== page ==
London: Judges in London on Monday ruled that the UK government’s controversial plan to deport failed asylum seekers to Rwanda was lawful, after a legal challenge by migrants and campaigners.
Former prime minister Boris Johnson brought in the proposal to try to tackle record numbers of migrants crossing the Channel from northern France by small boats.
But it triggered a wave of protests from rights groups and charities, and last-gasp legal challenges successfully blocked the first deportation flights in June.
Several individuals who arrived in small boats and organisations supporting migrants brought a case at the High Court in London for a judicial review of the policy, claiming it is unlawful.
The judges acknowledged that the issue had stirred public debate but said its only remit was “to ensure that the law is properly understood and observed, and that the rights guaranteed by parliament are respected”.
“The court has concluded that it is lawful for the government to make arrangements for relocating asylum seekers to Rwanda and for their asylum claims to be determined in Rwanda rather than in the United Kingdom,” they said in a summary.
“On the evidence before this court, the government has made arrangements with the government of Rwanda which are intended to ensure that the asylum claims of people relocated to Rwanda are properly determined in Rwanda.
“In those circumstances, the relocation of asylum seekers to Rwanda is consistent with the (UN) Refugee Convention and with the statutory and other legal obligations on the government including the obligations imposed by the Human Rights Act 1998.”
The judges however said interior minister Suella Braverman had not properly considered the circumstances of the eight claimants in the case and referred their cases back to her.
Tackling asylum claims has become a political headache for the ruling Conservative government in London, despite its promise to “take back control” of the country’s borders after Brexit.
More than 43,000 migrants have crossed the Channel this year in small boats, heaping pressure on social services to accommodate them while their asylum claims are processed.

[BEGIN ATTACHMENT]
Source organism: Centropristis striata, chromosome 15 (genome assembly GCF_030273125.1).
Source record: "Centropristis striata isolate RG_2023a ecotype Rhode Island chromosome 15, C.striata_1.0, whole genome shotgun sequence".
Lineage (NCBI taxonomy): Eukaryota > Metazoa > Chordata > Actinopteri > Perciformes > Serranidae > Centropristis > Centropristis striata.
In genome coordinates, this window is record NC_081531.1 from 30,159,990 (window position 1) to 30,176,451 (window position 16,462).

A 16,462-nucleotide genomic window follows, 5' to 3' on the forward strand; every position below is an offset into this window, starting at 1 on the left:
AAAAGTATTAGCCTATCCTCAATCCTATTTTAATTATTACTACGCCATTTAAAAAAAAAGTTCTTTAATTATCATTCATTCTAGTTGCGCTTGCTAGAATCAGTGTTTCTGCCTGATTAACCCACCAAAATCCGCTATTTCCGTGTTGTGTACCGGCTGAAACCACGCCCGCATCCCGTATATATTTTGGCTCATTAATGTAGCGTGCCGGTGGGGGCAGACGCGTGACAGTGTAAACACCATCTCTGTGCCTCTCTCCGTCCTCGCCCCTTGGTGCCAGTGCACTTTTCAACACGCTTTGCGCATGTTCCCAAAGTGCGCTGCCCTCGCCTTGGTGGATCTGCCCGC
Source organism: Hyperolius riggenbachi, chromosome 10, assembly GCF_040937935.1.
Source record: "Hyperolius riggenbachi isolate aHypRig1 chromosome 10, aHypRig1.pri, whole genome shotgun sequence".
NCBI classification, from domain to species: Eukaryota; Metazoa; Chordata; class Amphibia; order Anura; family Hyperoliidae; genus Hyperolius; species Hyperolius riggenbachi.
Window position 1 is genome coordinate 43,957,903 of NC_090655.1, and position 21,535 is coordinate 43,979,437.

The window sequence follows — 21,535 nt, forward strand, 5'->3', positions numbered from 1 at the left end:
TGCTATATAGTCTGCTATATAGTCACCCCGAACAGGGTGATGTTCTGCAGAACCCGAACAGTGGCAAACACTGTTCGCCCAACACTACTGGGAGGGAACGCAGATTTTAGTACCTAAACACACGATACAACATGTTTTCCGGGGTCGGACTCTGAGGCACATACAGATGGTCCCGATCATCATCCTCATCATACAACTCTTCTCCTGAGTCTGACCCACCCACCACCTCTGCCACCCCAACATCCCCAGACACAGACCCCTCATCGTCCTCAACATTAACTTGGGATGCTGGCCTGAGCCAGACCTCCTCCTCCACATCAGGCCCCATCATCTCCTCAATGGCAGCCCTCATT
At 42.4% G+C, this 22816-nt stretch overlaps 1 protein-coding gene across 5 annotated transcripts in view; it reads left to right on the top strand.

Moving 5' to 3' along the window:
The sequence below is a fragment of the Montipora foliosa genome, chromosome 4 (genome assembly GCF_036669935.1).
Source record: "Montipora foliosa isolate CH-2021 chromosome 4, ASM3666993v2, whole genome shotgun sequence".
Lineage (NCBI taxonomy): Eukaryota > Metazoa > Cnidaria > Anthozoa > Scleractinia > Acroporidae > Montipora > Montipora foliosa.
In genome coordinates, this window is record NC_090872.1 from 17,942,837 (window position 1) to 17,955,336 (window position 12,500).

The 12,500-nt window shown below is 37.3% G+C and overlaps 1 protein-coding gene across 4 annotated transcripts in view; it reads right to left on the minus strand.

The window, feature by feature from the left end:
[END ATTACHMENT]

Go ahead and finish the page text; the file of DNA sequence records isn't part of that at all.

Johnson’s short-lived successor Liz Truss and the incumbent Rishi Sunak have backed the Rwanda deal, which aims to send anyone deemed to have entered the UK illegally since January 1 to the African nation.
Sunak and Braverman have both said that urgent action is needed to prevent further tragedies on the Channel, after four people died last week when their boat capsized in freezing waters.
Rwanda and Braverman welcomed the ruling. “We have always maintained that this policy is lawful and today the court has upheld this,” the minister said.
But charities involved said they were disappointed.
Josie Naughton, chief executive of the refugee charity Choose Love, called it a “dark moment for upholding human rights in the UK”.
“The country is turning its back on the principle that all should have rights to live in freedom and without pain,” she added.
Monday’s ruling involved asylum seekers from Syria, Iran and Iraq, migrant support groups Care4Calais and Detention Action, plus the PCS union whose members would have to implement the removals.
PCS General Secretary Mark Serwotka said in September sending asylum-seekers to Rwanda was “not only immoral and unlawful - our members tell us it’s unworkable too”.
Lawyers for the parties argued that the policy was unlawful on multiple grounds, including the assessment of Rwanda as a safe third country.
Brexit hardliner Braverman suggested in an interview published on Saturday that the European Convention on Human Rights and the UN refugee convention were ill-suited to dealing with modern migration.
Such agreements had been struck in the aftermath of World War II and were “designed for a world where travel was not cheap, numbers were much lower, flows of people were much smaller”, she told The Times.